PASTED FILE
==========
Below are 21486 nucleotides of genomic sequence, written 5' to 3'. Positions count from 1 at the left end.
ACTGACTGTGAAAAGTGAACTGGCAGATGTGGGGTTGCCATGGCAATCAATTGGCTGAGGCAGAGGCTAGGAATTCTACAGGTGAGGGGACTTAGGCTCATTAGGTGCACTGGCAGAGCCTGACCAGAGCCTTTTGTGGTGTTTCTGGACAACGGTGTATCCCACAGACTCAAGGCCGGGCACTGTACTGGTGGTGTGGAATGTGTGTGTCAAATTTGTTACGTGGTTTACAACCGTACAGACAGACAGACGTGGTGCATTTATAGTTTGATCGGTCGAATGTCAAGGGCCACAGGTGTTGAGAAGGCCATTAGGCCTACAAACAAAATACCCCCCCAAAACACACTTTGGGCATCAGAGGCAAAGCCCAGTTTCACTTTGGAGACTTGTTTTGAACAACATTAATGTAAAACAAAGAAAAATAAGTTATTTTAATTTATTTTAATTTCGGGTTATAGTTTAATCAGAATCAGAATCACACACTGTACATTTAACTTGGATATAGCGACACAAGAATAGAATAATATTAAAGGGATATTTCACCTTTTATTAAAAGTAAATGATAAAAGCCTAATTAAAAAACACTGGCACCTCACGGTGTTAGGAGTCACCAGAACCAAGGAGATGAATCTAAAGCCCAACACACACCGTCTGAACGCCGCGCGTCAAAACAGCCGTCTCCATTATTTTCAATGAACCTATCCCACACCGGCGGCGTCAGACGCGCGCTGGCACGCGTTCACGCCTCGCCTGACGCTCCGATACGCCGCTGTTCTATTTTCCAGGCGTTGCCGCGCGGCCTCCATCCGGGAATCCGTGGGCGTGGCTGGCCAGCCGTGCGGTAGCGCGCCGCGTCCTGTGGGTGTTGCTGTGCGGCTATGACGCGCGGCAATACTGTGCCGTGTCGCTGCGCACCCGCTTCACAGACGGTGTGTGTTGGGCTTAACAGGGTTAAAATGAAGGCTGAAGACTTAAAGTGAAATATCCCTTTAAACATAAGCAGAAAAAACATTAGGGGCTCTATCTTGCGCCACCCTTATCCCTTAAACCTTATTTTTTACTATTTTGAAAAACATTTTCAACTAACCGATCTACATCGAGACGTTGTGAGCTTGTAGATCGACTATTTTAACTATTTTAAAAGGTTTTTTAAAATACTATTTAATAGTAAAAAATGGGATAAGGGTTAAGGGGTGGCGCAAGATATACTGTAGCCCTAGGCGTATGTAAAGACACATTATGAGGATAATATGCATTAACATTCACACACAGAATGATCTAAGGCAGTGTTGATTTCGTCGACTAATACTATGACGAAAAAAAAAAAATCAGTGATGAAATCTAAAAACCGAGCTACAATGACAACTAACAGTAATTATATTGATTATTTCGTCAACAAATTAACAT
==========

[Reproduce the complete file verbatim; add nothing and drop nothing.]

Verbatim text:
Below are 21486 nucleotides of genomic sequence, written 5' to 3'. Positions count from 1 at the left end.
ACTGACTGTGAAAAGTGAACTGGCAGATGTGGGGTTGCCATGGCAATCAATTGGCTGAGGCAGAGGCTAGGAATTCTACAGGTGAGGGGACTTAGGCTCATTAGGTGCACTGGCAGAGCCTGACCAGAGCCTTTTGTGGTGTTTCTGGACAACGGTGTATCCCACAGACTCAAGGCCGGGCACTGTACTGGTGGTGTGGAATGTGTGTGTCAAATTTGTTACGTGGTTTACAACCGTACAGACAGACAGACGTGGTGCATTTATAGTTTGATCGGTCGAATGTCAAGGGCCACAGGTGTTGAGAAGGCCATTAGGCCTACAAACAAAATACCCCCCCAAAACACACTTTGGGCATCAGAGGCAAAGCCCAGTTTCACTTTGGAGACTTGTTTTGAACAACATTAATGTAAAACAAAGAAAAATAAGTTATTTTAATTTATTTTAATTTCGGGTTATAGTTTAATCAGAATCAGAATCACACACTGTACATTTAACTTGGATATAGCGACACAAGAATAGAATAATATTAAAGGGATATTTCACCTTTTATTAAAAGTAAATGATAAAAGCCTAATTAAAAAACACTGGCACCTCACGGTGTTAGGAGTCACCAGAACCAAGGAGATGAATCTAAAGCCCAACACACACCGTCTGAACGCCGCGCGTCAAAACAGCCGTCTCCATTATTTTCAATGAACCTATCCCACACCGGCGGCGTCAGACGCGCGCTGGCACGCGTTCACGCCTCGCCTGACGCTCCGATACGCCGCTGTTCTATTTTCCAGGCGTTGCCGCGCGGCCTCCATCCGGGAATCCGTGGGCGTGGCTGGCCAGCCGTGCGGTAGCGCGCCGCGTCCTGTGGGTGTTGCTGTGCGGCTATGACGCGCGGCAATACTGTGCCGTGTCGCTGCGCACCCGCTTCACAGACGGTGTGTGTTGGGCTTAACAGGGTTAAAATGAAGGCTGAAGACTTAAAGTGAAATATCCCTTTAAACATAAGCAGAAAAAACATTAGGGGCTCTATCTTGCGCCACCCTTATCCCTTAAACCTTATTTTTTACTATTTTGAAAAACATTTTCAACTAACCGATCTACATCGAGACGTTGTGAGCTTGTAGATCGACTATTTTAACTATTTTAAAAGGTTTTTTAAAATACTATTTAATAGTAAAAAATGGGATAAGGGTTAAGGGGTGGCGCAAGATATACTGTAGCCCTAGGCGTATGTAAAGACACATTATGAGGATAATATGCATTAACATTCACACACAGAATGATCTAAGGCAGTGTTGATTTCGTCGACTAATACTATGACGAAAAAAAAAAAATCAGTGATGAAATCTAAAAACCGAGCTACAATGACAACTAACAGTAATTATATTGATTATTTCGTCAACAAATTAACAT